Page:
That, of course, does not — in itself — prove that what Dr. Gangi does is art.

But it does suggest  that Dr. Gangi has one thing in common with some of our greatest artists. He knows how to shock, intrigue, mystify.

"It's out here to provoke a thought, provoke a meaning," he said. "What does it meant to you? Whatever it means for you is what I want it to mean for you."

Spoken — at any rate —  like an artist. “Make of it what you will," director Alain Resnais once said of his films. "Whatever you decide is right.” 

For art's sake

But is it art? That, of course, depends on your definition of a word that's been defined, and re-defined, many times.  What is art? People often dismiss the question with a defensive shrug. "I know it when I see it," or "I know what I like," they say.

One might defer to Leo Tolstoy, who said that art is  "a human activity whose purpose is to transmit to us the highest and best feelings to which man has risen."

Sounds like Dr. Gangi's Playboy bunnies, right? Maybe not so much — though who's to say what noble thoughts those fishnet stockings and two-piece bathing suits might inspire?

More to the point, perhaps, is a quote from Jean Cocteau. The purpose of art, he said, is to "astonish us."

Now that sounds like Dr. Gangi. Certainly, his beach party is astonishing. It also may bear a family resemblance to some surrealist and Dada works of the early 20th century by people like Marcel Duchamp and Man Ray. Those, too, sometimes involved mannequins, a favorite motif. And some of them ended up in museums.

Dr. Wayne Gangi, a Clifton dentist known for his holiday decorations in front of his Grove Street office decorated for Halloween in 2009.

"I think what he's doing sounds like the use of mannequins in surrealist shows of the 1920s and Thirties, which were very much intended to shock," said Gail Stavitsky, chief curator for the Montclair Art Museum, who hasn't seen Dr. Gangi's display.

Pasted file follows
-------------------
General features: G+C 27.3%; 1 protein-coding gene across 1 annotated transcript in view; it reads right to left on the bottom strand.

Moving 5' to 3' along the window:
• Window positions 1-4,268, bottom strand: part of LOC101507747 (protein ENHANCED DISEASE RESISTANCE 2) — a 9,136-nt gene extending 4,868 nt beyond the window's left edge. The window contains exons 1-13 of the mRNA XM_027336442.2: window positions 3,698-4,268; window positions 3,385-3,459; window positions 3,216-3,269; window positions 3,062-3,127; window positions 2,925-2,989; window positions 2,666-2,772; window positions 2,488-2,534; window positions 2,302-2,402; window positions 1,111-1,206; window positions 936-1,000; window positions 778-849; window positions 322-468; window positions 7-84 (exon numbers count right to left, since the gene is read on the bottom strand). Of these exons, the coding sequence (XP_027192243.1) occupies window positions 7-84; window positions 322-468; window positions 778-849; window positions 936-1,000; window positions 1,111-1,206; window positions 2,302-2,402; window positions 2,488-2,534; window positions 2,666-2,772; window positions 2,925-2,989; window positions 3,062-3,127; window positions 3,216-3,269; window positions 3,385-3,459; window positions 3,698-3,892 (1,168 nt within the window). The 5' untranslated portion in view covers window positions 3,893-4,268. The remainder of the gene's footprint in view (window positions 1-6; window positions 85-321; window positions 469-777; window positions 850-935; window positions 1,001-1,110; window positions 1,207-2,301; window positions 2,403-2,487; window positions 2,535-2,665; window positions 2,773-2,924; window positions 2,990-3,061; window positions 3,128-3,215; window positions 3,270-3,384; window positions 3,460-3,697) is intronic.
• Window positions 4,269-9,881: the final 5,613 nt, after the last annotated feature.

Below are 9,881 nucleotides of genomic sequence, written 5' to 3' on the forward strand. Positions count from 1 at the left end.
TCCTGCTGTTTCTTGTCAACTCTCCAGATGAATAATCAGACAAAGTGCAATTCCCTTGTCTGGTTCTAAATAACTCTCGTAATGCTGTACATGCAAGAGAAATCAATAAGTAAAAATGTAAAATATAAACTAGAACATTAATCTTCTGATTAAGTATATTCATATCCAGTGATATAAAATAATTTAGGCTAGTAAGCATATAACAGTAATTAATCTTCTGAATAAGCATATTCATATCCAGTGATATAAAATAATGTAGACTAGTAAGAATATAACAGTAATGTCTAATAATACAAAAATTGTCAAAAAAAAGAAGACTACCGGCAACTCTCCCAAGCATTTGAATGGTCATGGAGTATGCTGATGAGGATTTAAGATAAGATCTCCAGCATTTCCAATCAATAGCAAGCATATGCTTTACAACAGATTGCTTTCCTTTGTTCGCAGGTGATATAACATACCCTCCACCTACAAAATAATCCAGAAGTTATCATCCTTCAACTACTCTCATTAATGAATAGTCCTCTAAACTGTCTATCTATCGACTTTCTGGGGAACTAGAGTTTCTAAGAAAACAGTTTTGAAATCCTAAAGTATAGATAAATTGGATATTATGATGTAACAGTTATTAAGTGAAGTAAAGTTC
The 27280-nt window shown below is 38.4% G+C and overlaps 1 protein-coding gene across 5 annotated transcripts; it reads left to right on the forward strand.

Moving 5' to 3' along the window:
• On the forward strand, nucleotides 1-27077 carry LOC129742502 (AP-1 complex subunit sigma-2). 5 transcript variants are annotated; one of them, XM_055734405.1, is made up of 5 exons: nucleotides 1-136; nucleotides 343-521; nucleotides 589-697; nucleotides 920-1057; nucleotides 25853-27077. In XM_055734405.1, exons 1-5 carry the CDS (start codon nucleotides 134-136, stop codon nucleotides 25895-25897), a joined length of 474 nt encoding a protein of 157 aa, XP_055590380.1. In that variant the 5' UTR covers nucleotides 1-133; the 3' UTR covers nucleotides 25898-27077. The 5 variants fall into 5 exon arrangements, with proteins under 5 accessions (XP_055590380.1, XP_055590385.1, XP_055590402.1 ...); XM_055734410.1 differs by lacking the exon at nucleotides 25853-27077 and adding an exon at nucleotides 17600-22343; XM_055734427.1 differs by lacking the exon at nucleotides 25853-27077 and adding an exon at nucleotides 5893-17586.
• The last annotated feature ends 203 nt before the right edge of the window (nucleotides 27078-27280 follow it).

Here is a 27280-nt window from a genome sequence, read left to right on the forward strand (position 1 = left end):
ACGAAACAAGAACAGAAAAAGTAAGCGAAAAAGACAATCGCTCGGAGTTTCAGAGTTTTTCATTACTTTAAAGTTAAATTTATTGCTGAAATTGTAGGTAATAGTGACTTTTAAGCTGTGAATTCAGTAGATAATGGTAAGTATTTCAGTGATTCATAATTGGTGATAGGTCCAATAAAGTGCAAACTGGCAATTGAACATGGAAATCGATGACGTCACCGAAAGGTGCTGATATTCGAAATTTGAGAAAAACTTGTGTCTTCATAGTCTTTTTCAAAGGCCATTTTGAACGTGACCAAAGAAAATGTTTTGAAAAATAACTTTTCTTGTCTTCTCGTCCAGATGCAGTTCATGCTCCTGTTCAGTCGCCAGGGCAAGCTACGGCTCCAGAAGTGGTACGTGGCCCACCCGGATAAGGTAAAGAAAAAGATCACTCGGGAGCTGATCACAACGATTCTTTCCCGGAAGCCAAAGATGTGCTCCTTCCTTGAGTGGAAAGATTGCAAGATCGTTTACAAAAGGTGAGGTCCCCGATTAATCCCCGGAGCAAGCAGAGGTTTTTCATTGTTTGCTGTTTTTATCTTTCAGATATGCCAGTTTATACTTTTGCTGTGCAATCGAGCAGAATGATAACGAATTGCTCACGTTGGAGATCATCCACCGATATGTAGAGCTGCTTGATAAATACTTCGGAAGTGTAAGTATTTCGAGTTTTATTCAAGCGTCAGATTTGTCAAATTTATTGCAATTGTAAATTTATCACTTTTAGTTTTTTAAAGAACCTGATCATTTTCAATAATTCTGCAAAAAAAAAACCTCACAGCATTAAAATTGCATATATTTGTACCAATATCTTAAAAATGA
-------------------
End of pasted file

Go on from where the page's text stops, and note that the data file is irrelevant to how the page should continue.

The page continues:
"When I hear about something like that, I think about the history of taking objects from daily life, and making something new with them that some people might define as art and some people might question," she said.

Anybody can call anything art, says Thomas Sokolowski, director of the Zimmerli Art Museum at Rutgers in New Brunswick. The more relevant question is whether knowledgeable people — a museum board, say — have vetted it, and proclaimed it worthy.

"If an artist says that he's making an artistic statement, that defines it as art," Sokolowski said. "That doesn't mean it's good art — or bad art."

Consider, finally, one last definition of art, from Oscar Wilde. "All art," he said, "is quite useless."

That, if nothing else, certainly applies to Dr. Gangi's lawn.

The mannequins don't have a message. They don't have a moral. They're just fun. 

"This is meant to be a temporary distraction," Gangi said. "There's enough tragedy in the news. This is make you forget about your woes, to make you see this thing and have a good laugh."

Email:; Twitter: @jimbeckerman1